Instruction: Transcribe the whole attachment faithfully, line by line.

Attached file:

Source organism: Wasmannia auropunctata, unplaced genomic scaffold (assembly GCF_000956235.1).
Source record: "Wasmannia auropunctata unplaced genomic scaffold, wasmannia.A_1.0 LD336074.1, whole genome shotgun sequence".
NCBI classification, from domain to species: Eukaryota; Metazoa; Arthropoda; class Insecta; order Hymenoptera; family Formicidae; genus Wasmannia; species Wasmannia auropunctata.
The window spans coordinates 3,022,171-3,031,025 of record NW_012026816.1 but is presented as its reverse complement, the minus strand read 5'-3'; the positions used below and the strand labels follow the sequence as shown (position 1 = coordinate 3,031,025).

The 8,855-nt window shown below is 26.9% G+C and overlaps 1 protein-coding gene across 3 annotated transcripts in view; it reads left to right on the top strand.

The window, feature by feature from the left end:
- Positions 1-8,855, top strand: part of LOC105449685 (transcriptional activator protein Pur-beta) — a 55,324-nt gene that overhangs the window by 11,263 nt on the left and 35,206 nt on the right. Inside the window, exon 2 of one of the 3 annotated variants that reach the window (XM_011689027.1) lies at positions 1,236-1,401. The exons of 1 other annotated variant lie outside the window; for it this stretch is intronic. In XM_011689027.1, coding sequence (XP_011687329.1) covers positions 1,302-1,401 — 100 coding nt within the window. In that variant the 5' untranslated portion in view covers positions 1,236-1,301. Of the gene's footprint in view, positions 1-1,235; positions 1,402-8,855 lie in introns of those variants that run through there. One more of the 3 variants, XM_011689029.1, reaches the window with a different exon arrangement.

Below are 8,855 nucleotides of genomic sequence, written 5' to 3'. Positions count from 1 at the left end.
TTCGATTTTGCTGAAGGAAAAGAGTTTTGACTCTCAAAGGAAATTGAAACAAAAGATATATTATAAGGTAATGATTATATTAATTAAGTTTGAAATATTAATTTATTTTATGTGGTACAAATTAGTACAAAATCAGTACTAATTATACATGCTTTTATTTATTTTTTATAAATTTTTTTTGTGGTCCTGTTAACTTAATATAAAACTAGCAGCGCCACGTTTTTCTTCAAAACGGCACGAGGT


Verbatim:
Source organism: Wasmannia auropunctata, unplaced genomic scaffold (assembly GCF_000956235.1).
Source record: "Wasmannia auropunctata unplaced genomic scaffold, wasmannia.A_1.0 LD336074.1, whole genome shotgun sequence".
NCBI classification, from domain to species: Eukaryota; Metazoa; Arthropoda; class Insecta; order Hymenoptera; family Formicidae; genus Wasmannia; species Wasmannia auropunctata.
The window spans coordinates 3,022,171-3,031,025 of record NW_012026816.1 but is presented as its reverse complement, the minus strand read 5'-3'; the positions used below and the strand labels follow the sequence as shown (position 1 = coordinate 3,031,025).

The 8,855-nt window shown below is 26.9% G+C and overlaps 1 protein-coding gene across 3 annotated transcripts in view; it reads left to right on the top strand.

The window, feature by feature from the left end:
- Positions 1-8,855, top strand: part of LOC105449685 (transcriptional activator protein Pur-beta) — a 55,324-nt gene that overhangs the window by 11,263 nt on the left and 35,206 nt on the right. Inside the window, exon 2 of one of the 3 annotated variants that reach the window (XM_011689027.1) lies at positions 1,236-1,401. The exons of 1 other annotated variant lie outside the window; for it this stretch is intronic. In XM_011689027.1, coding sequence (XP_011687329.1) covers positions 1,302-1,401 — 100 coding nt within the window. In that variant the 5' untranslated portion in view covers positions 1,236-1,301. Of the gene's footprint in view, positions 1-1,235; positions 1,402-8,855 lie in introns of those variants that run through there. One more of the 3 variants, XM_011689029.1, reaches the window with a different exon arrangement.

Below are 8,855 nucleotides of genomic sequence, written 5' to 3'. Positions count from 1 at the left end.
TTCGATTTTGCTGAAGGAAAAGAGTTTTGACTCTCAAAGGAAATTGAAACAAAAGATATATTATAAGGTAATGATTATATTAATTAAGTTTGAAATATTAATTTATTTTATGTGGTACAAATTAGTACAAAATCAGTACTAATTATACATGCTTTTATTTATTTTTTATAAATTTTTTTTGTGGTCCTGTTAACTTAATATAAAACTAGCAGCGCCACGTTTTTCTTCAAAACGGCACGAGGT